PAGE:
sibly the clattering beat of the chain pumps of the Centaur were timed to the chorus of "Blow High, Blow Low," and the gloomy, reeking main-deck echoed the verses:
"And on that night when all the crew.
The memory of their former lives
O'er flowing cans of flip renew.
And drink their sweethearts and their wives,
I 'll heave a sigh and think on thee:
And, as the ship rolls through the sea,
The burden of my song shall be
Blow high, blow low, let tempests tear
The mainmast by the board."
The Centaur was left on a lonely sea after the assistance of the crippled merchantmen had been courteously declined and the Ville de Paris had so unaccountably sailed past. At night the flashes of guns were seen, the farewell messages of foundering ships, but through the long day there was never a sight of a sail. The Centaur settled deeper and deeper until her lower decks were awash and it was foolish to pump and bale any longer. What was the use of trying to lift the Atlantic Ocean out of a ship that refused to stay afloat? It was not so much the fear of death as the realization of defeat that caused such a scene as this:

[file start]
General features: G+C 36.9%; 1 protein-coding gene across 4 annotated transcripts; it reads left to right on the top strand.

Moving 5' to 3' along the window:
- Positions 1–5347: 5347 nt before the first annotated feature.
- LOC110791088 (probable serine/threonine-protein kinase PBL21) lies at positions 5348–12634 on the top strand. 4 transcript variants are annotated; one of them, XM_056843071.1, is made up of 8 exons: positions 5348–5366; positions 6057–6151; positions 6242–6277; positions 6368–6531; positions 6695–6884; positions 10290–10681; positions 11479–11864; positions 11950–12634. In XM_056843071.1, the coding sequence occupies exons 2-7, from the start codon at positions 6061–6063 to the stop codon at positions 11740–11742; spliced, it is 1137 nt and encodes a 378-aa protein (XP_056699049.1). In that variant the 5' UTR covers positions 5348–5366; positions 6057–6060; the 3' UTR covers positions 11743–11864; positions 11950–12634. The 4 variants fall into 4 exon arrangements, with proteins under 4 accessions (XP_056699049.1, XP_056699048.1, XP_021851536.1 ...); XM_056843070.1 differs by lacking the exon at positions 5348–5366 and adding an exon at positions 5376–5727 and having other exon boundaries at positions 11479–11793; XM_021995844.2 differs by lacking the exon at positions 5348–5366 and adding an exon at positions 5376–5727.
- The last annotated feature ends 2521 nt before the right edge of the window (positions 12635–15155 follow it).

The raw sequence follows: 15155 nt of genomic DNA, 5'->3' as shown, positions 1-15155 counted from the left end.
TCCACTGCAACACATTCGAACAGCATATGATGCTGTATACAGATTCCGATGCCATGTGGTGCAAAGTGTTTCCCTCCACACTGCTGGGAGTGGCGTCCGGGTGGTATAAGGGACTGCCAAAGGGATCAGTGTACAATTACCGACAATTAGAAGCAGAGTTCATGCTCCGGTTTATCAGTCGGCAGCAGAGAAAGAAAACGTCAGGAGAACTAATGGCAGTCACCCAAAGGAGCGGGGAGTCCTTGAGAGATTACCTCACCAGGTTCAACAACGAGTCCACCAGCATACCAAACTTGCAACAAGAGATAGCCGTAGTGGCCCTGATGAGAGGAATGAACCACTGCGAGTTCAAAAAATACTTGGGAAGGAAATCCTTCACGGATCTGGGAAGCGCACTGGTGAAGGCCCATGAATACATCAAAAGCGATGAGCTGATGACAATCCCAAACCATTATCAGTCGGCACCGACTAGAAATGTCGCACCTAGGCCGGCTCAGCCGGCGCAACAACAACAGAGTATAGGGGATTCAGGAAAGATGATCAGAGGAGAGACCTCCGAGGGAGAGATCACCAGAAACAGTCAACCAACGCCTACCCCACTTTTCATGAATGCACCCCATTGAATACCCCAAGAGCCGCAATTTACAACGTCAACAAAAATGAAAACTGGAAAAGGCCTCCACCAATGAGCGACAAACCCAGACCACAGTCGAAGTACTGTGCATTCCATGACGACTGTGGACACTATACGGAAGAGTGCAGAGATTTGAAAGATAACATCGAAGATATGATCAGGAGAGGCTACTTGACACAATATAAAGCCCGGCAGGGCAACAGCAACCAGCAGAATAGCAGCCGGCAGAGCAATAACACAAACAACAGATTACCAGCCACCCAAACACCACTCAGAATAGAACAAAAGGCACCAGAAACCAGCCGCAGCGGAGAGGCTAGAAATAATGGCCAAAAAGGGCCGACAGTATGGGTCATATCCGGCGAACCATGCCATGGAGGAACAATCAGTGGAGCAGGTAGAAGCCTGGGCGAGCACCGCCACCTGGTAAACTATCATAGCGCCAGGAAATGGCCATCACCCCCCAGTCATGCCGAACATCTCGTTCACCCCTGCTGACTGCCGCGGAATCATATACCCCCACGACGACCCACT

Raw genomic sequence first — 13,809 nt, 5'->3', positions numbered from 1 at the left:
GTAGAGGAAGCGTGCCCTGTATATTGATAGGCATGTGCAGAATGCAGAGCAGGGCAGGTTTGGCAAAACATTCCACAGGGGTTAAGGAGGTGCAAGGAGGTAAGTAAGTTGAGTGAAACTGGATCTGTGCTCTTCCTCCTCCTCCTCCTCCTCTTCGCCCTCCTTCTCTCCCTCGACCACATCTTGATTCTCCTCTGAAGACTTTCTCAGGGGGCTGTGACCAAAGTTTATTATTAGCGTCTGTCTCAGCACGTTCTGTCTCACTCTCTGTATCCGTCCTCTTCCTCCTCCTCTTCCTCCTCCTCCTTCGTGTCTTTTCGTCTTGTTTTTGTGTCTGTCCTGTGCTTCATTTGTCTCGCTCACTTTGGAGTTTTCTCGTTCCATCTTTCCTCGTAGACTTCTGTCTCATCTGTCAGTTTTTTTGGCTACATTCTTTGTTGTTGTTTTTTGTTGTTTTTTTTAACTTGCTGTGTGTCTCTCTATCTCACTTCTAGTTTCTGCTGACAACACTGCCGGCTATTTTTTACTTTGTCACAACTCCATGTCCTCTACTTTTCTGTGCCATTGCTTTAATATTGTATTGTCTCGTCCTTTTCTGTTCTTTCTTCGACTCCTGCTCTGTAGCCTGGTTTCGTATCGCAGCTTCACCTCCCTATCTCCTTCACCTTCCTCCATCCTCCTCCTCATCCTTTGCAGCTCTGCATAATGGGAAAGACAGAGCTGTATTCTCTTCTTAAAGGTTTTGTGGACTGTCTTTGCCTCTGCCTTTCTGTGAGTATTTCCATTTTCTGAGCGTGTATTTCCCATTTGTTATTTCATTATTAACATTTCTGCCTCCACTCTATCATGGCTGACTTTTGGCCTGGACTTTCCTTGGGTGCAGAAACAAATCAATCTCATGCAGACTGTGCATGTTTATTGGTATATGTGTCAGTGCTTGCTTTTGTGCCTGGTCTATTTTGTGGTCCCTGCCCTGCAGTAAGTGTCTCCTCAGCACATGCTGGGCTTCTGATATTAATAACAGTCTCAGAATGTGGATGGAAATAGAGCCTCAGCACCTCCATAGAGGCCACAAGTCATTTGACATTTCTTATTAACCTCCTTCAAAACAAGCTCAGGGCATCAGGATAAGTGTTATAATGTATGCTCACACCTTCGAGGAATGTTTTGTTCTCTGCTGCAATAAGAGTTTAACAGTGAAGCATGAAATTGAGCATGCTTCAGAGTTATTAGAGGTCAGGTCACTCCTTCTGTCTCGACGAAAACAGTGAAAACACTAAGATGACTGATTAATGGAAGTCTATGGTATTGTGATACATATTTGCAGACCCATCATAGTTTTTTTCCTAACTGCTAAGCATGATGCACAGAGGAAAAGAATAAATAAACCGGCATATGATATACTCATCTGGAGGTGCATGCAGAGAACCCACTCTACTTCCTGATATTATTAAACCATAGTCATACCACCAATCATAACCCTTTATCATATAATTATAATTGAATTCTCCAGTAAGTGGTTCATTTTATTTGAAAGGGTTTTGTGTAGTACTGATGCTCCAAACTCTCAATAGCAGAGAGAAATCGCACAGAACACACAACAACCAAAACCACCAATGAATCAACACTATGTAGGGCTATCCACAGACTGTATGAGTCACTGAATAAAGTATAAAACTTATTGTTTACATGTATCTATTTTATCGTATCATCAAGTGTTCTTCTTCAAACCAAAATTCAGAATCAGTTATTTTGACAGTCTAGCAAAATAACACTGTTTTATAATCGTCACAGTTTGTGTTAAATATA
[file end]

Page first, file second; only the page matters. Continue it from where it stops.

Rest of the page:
"The people who, till this period, had labored as determined to conquer their difficulties, without a